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Thursday, June 25, 2015

Islamic State focuses on Diyala Province

Link: Suicide bomber kills 14 in Iraq

Operative from the Islamic State (IS) terrorist organization continue to utilize suicide bombings in their efforts to take control of strategic areas of Iraq.  In recent weeks, the IS has increased its activity in Diyala Province, just east of Baghdad.  Normally, the media focuses on events on Baiji, Anbar (Ramadi) and Salah ad-Din (Samarrah) Provinces, although the IS has been active in Diyala for many months.  This week, an IS suicide bomber killed fourteen people at a gathering of Sunni tribal leaders in Baqubah.  Analysts might be tempted to assume that this event will drive the Sunni community further away from the IS and its mission.  But to predict the actions of the various different Iraqi groups is dangerous business.  During my career, I learned to never forget that different cultures respond in different ways to particular stimuli.  Its very possible that the IS is using violence to portray strength, which in turn might (ideally) frighten the Sunni community into joining their cause.  One thing is certain - if the Sunnis of Iraq sense that an IS victory is inevitable, you can guarantee that they will start setting up their tents under a different flag.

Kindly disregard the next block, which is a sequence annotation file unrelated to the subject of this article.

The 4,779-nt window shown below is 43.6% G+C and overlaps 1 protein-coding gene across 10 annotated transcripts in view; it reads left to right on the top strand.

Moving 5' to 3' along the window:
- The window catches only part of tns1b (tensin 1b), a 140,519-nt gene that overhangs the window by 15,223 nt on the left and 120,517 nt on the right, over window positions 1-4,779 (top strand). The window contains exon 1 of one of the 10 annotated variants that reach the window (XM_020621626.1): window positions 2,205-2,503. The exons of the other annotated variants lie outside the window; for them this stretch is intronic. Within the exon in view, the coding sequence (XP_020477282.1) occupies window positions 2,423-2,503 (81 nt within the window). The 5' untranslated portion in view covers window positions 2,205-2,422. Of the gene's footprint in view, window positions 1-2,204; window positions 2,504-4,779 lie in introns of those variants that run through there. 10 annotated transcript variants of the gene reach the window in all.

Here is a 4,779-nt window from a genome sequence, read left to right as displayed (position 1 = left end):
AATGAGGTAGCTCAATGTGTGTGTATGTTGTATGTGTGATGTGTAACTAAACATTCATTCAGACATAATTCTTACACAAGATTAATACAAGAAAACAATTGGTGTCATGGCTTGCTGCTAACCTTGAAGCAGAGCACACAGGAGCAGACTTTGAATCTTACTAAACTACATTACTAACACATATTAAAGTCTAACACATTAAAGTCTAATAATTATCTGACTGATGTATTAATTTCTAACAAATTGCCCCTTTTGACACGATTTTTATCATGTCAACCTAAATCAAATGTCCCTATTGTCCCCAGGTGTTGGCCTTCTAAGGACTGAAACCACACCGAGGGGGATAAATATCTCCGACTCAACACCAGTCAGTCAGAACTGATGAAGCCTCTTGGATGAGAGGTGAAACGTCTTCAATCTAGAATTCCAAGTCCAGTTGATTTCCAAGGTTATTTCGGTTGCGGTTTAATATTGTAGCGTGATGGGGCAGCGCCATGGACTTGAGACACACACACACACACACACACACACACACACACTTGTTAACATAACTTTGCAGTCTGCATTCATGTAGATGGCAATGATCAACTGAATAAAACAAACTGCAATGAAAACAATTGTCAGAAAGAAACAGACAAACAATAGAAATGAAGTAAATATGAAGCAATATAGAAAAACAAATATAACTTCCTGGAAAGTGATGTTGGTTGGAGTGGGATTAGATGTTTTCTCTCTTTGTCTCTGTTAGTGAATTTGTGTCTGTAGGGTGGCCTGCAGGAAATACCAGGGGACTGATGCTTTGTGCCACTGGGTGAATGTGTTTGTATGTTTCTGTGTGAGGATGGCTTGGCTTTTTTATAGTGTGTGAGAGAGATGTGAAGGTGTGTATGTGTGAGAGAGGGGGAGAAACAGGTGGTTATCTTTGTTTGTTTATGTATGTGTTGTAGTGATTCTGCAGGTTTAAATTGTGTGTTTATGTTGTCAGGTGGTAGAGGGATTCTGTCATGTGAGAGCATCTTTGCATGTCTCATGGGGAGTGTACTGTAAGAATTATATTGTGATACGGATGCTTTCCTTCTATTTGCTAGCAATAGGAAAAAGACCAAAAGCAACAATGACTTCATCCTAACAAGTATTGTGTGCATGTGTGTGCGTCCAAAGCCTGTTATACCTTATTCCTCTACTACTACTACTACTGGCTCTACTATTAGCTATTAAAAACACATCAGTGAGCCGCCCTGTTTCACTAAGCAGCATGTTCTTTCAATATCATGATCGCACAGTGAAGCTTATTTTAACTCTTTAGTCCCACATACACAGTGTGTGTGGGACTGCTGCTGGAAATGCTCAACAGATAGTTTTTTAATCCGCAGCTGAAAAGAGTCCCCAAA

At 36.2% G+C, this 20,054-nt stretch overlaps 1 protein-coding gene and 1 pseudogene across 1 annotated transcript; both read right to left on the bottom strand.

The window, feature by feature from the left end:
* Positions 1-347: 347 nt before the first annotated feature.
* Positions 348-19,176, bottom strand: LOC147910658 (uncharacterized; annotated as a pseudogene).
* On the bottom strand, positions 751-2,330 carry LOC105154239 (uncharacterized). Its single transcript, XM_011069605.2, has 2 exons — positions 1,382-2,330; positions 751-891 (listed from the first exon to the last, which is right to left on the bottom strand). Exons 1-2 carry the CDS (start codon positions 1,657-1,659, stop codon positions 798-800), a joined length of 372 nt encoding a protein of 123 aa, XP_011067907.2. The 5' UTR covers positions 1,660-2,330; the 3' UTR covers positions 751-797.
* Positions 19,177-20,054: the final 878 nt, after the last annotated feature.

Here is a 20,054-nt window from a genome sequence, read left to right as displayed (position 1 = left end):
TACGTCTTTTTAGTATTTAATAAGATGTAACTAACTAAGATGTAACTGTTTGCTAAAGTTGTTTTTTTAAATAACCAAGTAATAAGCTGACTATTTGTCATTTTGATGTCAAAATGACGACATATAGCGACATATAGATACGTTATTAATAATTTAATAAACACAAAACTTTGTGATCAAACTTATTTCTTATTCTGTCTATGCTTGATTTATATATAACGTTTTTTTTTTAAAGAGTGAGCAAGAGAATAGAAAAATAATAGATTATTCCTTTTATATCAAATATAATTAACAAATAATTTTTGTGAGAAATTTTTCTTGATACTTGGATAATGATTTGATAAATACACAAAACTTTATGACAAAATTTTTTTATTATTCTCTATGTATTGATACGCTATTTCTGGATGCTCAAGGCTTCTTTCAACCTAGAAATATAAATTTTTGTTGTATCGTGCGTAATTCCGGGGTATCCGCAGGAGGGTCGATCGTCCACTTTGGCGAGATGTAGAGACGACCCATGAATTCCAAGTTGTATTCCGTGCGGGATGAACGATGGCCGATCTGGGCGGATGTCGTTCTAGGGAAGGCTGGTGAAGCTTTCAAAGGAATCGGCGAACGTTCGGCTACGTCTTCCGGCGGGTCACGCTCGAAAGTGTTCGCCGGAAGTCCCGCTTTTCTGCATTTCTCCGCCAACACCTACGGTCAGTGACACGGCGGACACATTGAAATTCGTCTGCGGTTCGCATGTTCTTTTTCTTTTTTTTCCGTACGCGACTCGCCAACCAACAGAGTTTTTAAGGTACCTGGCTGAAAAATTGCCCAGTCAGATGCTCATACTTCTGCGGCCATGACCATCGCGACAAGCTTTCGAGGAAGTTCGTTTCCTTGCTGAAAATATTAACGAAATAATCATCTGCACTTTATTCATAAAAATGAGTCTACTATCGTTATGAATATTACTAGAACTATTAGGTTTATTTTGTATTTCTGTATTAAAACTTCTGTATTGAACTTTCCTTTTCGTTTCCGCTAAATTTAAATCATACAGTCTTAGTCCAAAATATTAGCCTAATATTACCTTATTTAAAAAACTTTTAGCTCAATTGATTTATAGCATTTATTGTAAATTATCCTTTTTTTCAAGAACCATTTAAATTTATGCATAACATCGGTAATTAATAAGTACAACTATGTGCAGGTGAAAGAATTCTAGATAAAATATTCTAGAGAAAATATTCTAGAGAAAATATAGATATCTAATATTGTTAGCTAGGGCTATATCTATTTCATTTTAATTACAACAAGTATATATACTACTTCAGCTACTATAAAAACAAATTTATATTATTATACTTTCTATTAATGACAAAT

Diyala Province presents a strategic target for the IS for a number of reasons.  The people of Iraq are already aware of IS aggression in Anbar and Salah ad-Din Provinces, not to mention the initial incursion into northern Iraq, which resulted in the occupation of Mosul and Tikrit (since retaken), and the apparently never-ending struggle for Baiji and its oil refinery.  Adding Diyala Province to the mix, effectively surrounds Baghdad, and provides a visual impression of IS domination.  Also, the IS would like nothing better than to see the Iranians decide that Iraq isn't worth the sacrifice, and stop its support for the government in Baghdad and the various Shi'a militias that have actually had some battlefield success against IS forces.  Since Diyala Province shares a lengthy border with Iran, no doubt the Iranians will feel a bit of pressure, as the boundaries of Iran have not been legitimately threatened since the 1980 to 1988 Iraq-Iran War.  You can be sure that the IS will turn up the heat in just the right way, so that the Iranians will be forced to consider just how much their involvement in Iraq is worth.  Its actually a bit of a gamble; the IS military campaign in Diyala might also force Iran to recognize how much its national security equities are inexorably tied to a peaceful Iraq.  We've always considered the possibly that Iran might tip over the entire table by launching a full invasion of Iraq.  We believe that the Iranian military has the capability of destroying IS' conventional military capability, as long as the Syrian border does not present a problem.  Chasing the IS into Syria will only grant them a reprieve.  If the Iranians were to invade Iraq with their regular Armed Forces, they should be prepared to finish the job, which may require an incursion into Syria, all the way to the doorsteps of Aleppo and Damascus.  You would be hard pressed to find someone as opposed to the current Iranian regime as we are, but it would be nice to see someone with a pair of balls, no matter from what corner of the ring the emerge.  And the Iranians have been known to pull a few surprises.  Its probably unlikely that the Iranians would commit their regular Armed Forces in this manner, but its getting more and more difficult everyday to handicap this conflict.

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